Stewart Butterfield, known already for his part in building Flickr, a photo-sharing service acquired by Yahoo in 2005, decided to try his hand — again — at building a game. Flickr had been a failed attempt at a game called Game Neverending followed by a big pivot. This time, Butterfield would make it work.

To make his dreams a reality, he joined forces with Flickr’s original chief software architect Cal Henderson, as well as former Flickr employees Eric Costello and Serguei Mourachov, who like himself, had served some time at Yahoo after the acquisition. Together, they would build Tiny Speck, the company behind an artful, non-combat massively multiplayer online game.

Years later, Butterfield would pull off a pivot more massive than his last. Slack, born from the ashes of his fantastical game, would lead a shift toward online productivity tools that fundamentally change the way people work.

Glitch is born

In mid-2009, former TechCrunch reporter-turned-venture-capitalist M.G. Siegler wrote one of the first stories on Butterfield’s mysterious startup plans.

“So what is Tiny Speck all about?” Siegler wrote. “That is still not entirely clear. The word on the street has been that it’s some kind of new social gaming endeavor, but all they’ll say on the site is ‘we are working on something huge and fun and we need help.’”

Siegler would go on to invest in Slack as a general partner at GV, the venture capital arm of Alphabet .

“Clearly this is a creative project,” Siegler added. “It almost sounds like they’re making an animated movie. As awesome as that would be, with people like Henderson on board, you can bet there’s impressive engineering going on to turn this all into a game of some sort (if that is in fact what this is all about).”

After months of speculation, Tiny Speck unveiled its project: Glitch, an online game set inside the brains of 11 giants. It would be free with in-game purchases available and eventually, a paid subscription for power users.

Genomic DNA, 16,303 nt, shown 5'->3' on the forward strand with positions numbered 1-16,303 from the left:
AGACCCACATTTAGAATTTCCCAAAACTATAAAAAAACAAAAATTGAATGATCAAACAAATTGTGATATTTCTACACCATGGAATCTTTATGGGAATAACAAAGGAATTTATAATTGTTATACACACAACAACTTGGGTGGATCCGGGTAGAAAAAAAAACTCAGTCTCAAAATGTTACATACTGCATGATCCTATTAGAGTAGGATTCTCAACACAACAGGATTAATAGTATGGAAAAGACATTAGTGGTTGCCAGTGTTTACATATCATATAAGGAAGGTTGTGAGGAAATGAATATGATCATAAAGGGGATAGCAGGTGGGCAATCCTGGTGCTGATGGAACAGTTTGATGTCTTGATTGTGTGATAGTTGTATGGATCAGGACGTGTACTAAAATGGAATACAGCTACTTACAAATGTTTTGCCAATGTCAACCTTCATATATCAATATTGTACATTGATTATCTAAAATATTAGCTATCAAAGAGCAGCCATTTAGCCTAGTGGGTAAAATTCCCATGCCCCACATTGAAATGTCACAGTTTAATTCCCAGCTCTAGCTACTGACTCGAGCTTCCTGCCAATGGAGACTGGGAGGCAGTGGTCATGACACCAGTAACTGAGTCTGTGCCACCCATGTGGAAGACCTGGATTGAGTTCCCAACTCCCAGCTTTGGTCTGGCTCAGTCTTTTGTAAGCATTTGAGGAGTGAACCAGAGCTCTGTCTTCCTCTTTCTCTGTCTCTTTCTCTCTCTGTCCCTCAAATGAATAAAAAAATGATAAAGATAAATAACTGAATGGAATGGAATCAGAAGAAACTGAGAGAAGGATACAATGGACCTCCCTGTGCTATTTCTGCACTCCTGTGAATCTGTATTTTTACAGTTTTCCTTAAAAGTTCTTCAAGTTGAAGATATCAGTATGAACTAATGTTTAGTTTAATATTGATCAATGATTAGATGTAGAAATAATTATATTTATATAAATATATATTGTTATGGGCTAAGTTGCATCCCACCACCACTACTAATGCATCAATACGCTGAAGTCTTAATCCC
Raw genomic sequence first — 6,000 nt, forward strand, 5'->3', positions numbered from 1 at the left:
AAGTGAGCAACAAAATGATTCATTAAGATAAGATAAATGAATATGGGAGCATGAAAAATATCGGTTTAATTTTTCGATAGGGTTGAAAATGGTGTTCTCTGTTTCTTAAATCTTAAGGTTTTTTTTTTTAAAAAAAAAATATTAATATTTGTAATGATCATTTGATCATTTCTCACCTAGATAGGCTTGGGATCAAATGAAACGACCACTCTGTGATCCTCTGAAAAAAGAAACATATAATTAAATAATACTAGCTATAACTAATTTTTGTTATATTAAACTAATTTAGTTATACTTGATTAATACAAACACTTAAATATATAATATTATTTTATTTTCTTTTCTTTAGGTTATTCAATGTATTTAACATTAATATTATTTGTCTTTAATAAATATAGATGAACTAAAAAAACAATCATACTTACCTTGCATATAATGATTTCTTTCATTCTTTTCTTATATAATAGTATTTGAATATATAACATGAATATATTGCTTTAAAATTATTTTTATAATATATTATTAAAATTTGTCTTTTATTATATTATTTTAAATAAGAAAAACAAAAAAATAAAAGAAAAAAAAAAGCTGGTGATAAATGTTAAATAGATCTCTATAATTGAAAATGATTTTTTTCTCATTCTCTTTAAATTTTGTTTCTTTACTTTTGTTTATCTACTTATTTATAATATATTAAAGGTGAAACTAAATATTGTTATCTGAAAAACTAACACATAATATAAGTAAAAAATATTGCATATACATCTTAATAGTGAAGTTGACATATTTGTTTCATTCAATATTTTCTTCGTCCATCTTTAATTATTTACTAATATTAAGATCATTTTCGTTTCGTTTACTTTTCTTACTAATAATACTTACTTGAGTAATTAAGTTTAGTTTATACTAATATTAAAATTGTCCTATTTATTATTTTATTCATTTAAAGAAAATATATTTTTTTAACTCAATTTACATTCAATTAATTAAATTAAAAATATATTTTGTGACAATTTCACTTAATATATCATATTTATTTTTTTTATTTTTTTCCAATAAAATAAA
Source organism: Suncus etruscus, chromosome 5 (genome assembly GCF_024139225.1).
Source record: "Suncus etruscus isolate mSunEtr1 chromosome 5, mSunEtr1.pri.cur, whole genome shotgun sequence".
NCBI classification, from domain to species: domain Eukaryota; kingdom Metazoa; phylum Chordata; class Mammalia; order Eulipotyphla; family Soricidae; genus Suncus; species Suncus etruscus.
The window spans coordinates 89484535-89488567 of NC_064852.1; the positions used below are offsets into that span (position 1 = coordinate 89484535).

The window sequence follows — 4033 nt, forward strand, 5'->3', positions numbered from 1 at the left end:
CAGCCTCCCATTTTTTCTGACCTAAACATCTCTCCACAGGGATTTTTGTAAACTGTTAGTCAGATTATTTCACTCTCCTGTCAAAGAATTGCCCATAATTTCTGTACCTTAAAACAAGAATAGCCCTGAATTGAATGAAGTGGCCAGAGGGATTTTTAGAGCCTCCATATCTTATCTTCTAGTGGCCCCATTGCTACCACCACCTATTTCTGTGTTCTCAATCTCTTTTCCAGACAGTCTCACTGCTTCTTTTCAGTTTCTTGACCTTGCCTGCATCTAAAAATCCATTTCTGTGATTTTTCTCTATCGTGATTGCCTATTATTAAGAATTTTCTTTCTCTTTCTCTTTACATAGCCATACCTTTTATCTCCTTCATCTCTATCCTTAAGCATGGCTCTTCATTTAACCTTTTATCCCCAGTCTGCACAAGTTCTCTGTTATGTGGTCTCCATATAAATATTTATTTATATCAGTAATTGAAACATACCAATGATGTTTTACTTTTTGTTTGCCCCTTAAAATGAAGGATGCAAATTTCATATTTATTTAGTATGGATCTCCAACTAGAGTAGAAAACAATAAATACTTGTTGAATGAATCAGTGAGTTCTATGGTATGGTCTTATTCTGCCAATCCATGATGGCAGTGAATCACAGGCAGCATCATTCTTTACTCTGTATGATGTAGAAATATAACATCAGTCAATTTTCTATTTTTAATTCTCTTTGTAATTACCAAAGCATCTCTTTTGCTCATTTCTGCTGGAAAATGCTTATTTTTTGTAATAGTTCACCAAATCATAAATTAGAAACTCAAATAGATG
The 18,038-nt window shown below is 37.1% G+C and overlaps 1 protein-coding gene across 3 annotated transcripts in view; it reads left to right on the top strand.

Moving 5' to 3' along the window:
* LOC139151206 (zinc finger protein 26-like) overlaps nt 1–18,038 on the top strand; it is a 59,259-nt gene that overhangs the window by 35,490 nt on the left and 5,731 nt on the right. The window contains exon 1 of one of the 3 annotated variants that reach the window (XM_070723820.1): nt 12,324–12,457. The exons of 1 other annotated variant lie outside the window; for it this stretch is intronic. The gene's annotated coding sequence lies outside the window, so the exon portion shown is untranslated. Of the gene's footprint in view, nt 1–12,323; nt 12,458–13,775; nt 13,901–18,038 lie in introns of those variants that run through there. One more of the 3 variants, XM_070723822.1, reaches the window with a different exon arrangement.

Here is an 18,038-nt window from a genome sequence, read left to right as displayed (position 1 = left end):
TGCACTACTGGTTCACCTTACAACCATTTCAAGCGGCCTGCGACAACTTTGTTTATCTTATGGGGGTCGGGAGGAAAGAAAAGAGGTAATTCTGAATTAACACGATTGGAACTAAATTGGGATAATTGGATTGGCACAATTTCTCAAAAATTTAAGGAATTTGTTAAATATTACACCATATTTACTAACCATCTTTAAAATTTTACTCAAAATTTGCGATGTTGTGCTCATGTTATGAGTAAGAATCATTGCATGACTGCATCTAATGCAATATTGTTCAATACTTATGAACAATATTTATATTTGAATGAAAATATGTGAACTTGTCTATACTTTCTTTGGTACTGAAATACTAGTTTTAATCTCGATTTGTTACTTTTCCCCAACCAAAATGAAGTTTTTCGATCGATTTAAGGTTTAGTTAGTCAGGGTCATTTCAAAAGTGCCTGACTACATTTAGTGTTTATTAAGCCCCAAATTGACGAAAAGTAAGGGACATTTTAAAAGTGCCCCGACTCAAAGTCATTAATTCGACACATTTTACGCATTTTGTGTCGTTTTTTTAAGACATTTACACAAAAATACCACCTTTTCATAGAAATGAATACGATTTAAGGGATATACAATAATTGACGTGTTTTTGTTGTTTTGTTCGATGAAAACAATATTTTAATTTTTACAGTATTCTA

Delane Parnell’s plan to conquer amateur esports

Most of the buzz about esports focuses on high-profile professional teams and audiences watching live streams of those professionals.

What gets ignored is the entire base of amateurs wanting to compete in esports below the professional tier. This is like talking about the NBA and the value of its sponsorships and broadcast rights as if that is the entirety of the basketball market in the US.

Los Angeles-based PlayVS (pronounced “play versus”) wants to become the dominant platform for amateur esports, starting at the high school level. The company raised $46 million last year—its first year operating—with the vision that owning the infrastructure for competitions and expanding it to encompass other social elements of gaming can make it the largest gaming company in the world.

I recently sat down with Founder & CEO Delane Parnell to talk about his company’s formation and growth strategy. Below is the transcript of our conversation (edited for length and clarity):

Founding PlayVS

Eric P: You have a fascinating background as a serial entrepreneur while you were a teenager.

Delane P.: I grew up on the west side of Detroit and started working at the cell phone store of a family friend when I was 13. When I turned 16 or so, I joined two guys in opening our own Metro PCS franchise. And then two additional franchises. And I was on the founding team of a car rental company called Executive Rental Car.

Eric P: And this segued into tech startups after meeting Jon Triest from Ludlow Ventures?

Delane P: He got me a ticket to the Launch conference in SF, and that experience inspired me to start a Fireside Chat series in Detroit that brought in people like Brian Wong from Kiip and Alexis Ohanian from Reddit to speak. Starting at 21, I worked at a venture capital firm called IncWell based in Birmingham, Michigan then joined a startup called Rocket Fiber.

We were focused on internet infrastructure – this is 2015-ish – and I was appointed to lead our strategy in esports. So I met with many of the publishers, ancillary startups, tournament organizers, and OG players and team owners. Through the process, I became passionate about esports and ended up leaving Rocket Fiber to start a Call of Duty team that I quickly sold to TSM.

Eric P: What then drove you to found PlayVS? Did it seem like an obvious opportunity or did it take you a while to figure it out?

Delane P.: What esports means is playing video games competitively bound to governance and a competitive ruleset. As a player, what that experience means is you play on a team, in a position, with a coach, in a season that culminates in some sort of championship.

DoorDash, now valued at $12.6B, shoots for the moon

More than five years ago, Sequoia partner Alfred Lin called Tony Xu, the founder of a small on-demand delivery startup called DoorDash, to say he was passing on the company’s seed round.